Beyond the Manifesto: A New Deal for the Arts
by Kieran Curran (@currankj) on October 15, 2018



Labour’s 2017 manifesto included some ambitious elements within its rather unsung and under-publicised Culture For All section. A £1 billion “cultural capital fund”; a commitment to diversity; encouraging housing developments and music venues to co-exist; combatting the “value gap”(i.e unpaid ‘content creation’, particularly online); an arts pupil premium and the provision of career guidance counselling specifically for artistic purposes were all positives, even if the latter two were more like holdovers from the previous general election. However - and notwithstanding the oddly jarring addition of the “continued honouring of the 1st World War” via the 14-18 NOW initiative - Labour’s 2017 vision was more detailed and far less vague than the “Arts and Culture” section of Ed Miliband’s 2015 iteration.

The increased emphasis makes sense - Corbyn seems to care about culture. He has lauded 2018 Mercury prize winners Wolf Alice for their advocacy of increasing access in music education, and one of the successes of last year’s election campaign was the emergence of the #Grime4Corbyn moment, particularly in terms of galvanising a youth vote formerly stereotyped as “apathetic”. The cultural formation of Corbyn himself - at different points he proclaimed James Joyce’s Ulysses as his favourite book, at others The Ragged Trousered Philanthropists by Robert Tressell - seems populist to a point, but also patrician. To this writer at least, it seems particularly English; high culture combined with left-WOMAD/CND folkism, and modernism alongside art of “the people”.

The present leftward shift in the Labour party can attempt to fuse these divergent tendencies - the value of commercially successful popular forms, as well as more grassroots work, encompassing relatively unpopular experimental and DIY currents. None of these are necessarily left-wing, of course. However, a politics that advocates for the importance of imaginative culture needs to argue for both popular and unpopular culture - we needn’t require legitimation by the market as a productive part of “the creative industries”. More than this, a core political avowal in favour of art, broadly conceived, speaks to the power of individual liberation within the collective that is the hallmark of a dynamic democratic socialism.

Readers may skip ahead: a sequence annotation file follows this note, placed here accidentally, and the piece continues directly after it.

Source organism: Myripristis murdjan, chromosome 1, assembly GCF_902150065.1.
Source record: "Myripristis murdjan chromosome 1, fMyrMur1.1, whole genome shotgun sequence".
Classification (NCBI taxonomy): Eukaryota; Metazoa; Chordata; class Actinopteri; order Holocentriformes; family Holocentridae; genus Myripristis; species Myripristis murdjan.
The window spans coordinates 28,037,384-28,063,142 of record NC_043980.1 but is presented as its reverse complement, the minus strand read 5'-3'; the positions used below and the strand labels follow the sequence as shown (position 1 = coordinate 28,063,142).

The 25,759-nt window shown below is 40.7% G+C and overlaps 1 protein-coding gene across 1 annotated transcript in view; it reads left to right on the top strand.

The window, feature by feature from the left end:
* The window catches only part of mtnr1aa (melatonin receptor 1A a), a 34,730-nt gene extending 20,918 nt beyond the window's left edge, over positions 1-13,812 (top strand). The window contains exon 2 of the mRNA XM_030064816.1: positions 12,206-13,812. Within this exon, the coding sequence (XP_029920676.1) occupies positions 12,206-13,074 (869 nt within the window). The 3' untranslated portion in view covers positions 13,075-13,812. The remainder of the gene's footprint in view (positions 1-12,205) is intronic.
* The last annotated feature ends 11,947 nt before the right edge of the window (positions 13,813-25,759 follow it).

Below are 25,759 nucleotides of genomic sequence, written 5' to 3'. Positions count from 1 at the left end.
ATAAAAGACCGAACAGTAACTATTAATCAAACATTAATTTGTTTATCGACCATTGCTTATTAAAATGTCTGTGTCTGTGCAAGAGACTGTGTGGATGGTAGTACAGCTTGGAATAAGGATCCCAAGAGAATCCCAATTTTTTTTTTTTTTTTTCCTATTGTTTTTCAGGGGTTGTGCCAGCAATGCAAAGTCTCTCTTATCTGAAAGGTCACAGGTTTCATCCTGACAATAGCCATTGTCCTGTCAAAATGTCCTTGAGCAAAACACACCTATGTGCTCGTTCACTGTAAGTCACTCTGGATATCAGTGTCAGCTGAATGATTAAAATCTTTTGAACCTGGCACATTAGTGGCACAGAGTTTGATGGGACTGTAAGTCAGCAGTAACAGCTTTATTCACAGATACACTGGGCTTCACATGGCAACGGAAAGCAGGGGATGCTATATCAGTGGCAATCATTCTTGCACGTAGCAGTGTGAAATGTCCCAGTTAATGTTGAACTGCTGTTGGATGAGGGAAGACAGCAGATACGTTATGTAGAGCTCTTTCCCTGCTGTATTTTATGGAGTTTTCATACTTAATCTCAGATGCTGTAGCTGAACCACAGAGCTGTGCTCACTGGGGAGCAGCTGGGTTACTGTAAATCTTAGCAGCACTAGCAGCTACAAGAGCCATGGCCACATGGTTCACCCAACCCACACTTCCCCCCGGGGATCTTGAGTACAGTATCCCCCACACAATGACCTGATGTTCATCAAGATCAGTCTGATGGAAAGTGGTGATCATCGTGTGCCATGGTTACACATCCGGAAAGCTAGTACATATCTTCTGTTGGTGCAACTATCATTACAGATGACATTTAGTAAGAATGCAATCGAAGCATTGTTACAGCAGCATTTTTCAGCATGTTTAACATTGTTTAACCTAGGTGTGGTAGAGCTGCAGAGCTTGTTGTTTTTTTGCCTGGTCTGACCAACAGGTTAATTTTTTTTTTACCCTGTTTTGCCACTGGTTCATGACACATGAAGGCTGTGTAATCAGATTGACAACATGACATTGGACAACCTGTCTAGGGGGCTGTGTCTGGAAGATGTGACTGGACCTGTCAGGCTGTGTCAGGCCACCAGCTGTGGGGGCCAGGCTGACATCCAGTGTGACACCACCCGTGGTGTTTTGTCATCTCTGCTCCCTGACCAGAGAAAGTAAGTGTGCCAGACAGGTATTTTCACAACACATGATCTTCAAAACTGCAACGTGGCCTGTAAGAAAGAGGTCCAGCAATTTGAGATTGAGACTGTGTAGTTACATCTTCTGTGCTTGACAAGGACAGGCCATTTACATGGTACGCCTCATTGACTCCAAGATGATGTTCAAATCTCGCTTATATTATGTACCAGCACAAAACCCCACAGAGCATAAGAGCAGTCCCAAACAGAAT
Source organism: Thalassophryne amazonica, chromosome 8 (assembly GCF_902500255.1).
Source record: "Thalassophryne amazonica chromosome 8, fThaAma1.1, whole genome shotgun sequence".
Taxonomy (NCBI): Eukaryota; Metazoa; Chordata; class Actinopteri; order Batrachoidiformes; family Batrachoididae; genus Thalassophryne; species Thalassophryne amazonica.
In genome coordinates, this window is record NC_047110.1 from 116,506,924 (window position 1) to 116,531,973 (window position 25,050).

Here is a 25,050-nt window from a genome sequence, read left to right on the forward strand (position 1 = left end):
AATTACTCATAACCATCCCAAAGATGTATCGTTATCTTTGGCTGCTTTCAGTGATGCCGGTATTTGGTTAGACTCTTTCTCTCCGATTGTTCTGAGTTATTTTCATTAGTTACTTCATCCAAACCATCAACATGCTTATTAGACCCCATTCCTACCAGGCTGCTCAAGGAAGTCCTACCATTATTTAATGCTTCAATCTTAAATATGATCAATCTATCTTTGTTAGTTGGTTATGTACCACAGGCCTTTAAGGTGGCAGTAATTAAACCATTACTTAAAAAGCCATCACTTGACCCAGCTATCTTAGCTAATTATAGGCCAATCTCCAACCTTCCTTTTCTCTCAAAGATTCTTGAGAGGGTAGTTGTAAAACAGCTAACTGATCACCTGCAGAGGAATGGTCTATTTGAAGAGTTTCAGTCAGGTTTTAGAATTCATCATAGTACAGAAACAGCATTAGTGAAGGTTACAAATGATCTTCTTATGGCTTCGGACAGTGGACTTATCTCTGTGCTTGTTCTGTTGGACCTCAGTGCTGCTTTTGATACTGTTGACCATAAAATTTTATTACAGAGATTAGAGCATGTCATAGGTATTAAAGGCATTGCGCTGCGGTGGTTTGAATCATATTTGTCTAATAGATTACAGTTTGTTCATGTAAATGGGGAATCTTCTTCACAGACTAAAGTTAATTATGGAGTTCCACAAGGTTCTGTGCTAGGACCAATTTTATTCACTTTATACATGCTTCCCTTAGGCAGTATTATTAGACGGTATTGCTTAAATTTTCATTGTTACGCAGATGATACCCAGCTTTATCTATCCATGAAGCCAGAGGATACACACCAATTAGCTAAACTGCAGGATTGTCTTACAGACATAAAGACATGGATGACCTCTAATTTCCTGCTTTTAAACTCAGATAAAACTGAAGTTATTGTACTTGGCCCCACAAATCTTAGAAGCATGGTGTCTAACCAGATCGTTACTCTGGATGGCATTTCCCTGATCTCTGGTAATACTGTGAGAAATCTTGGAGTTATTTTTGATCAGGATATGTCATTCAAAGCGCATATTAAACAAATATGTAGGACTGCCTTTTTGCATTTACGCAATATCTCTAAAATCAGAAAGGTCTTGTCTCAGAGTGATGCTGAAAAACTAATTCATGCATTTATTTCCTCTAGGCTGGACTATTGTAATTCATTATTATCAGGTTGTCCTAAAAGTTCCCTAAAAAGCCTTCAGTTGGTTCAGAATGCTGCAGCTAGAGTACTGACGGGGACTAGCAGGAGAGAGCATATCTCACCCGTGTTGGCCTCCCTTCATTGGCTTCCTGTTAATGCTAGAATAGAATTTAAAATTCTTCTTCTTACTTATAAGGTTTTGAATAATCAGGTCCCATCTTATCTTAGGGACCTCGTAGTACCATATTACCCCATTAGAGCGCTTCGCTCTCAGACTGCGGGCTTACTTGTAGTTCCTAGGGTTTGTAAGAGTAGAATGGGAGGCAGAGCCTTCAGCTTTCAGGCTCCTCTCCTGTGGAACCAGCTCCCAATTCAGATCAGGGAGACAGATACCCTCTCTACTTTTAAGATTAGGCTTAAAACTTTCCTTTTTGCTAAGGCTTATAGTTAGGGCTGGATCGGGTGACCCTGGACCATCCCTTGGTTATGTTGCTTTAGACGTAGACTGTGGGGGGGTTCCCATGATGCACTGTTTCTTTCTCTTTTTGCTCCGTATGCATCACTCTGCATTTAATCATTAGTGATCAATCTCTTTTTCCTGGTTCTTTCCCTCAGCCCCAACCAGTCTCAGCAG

Corbyn seems to get this - even beyond his appearances at Glastonbury - and can rely on ‘cultural socialists’ as a solid part of his base in the same way that National Collective harnessed artistic support in the lead up to the 2014 Scottish independence referendum. Yet could this go further? The structure of feeling at present could also sustain a renewed ‘popular modernism’. Coined by the sadly departed cultural critic Mark Fisher, popular modernism is an aesthetic project devoted to disseminating challenging, experimental art that is also readily accessible to a wide audience. For Fisher, Delia Derbyshire’s pioneering electroacoustic work within the BBC Radiophonic Workshop in the early 1960s, and The Jam’s commercial success in the early 1980s both fit within this category - the former cultural moment a significant product of an ambitious, pioneering BBC.

Another emergent sphere of potentially progressive cultural production is in the broadly conceived field of Art Therapy. This area, again, needn’t be limited in scope, or instrumentalized as a cost-cutting venture within the NHS. The germs of this are already here: Cageian initiatives that take long-term mentally ill patients on field recording exercises around the hinterland of Langdon Hospital broaden the definition of what counts as “music”, covered in the previous edition of The Wire1. Here in Scotland, Glasgow’s Sonic Bothy is an inclusive experimental music organisation that aims to foster creative expression amongst people with and without special learning needs, spreading out to include residences and workshops whilst dismantling the dichotomy of “sick” and “well”. These moves, by contrast with an empty vessel model popular amongst conservatives that seeks to “fill the proletarians with useful culture” (another element of a doctrine of “social rescue”, as Raymond Williams described in The Long Revolution)2, instead encourage agency, self-worth and empowerment.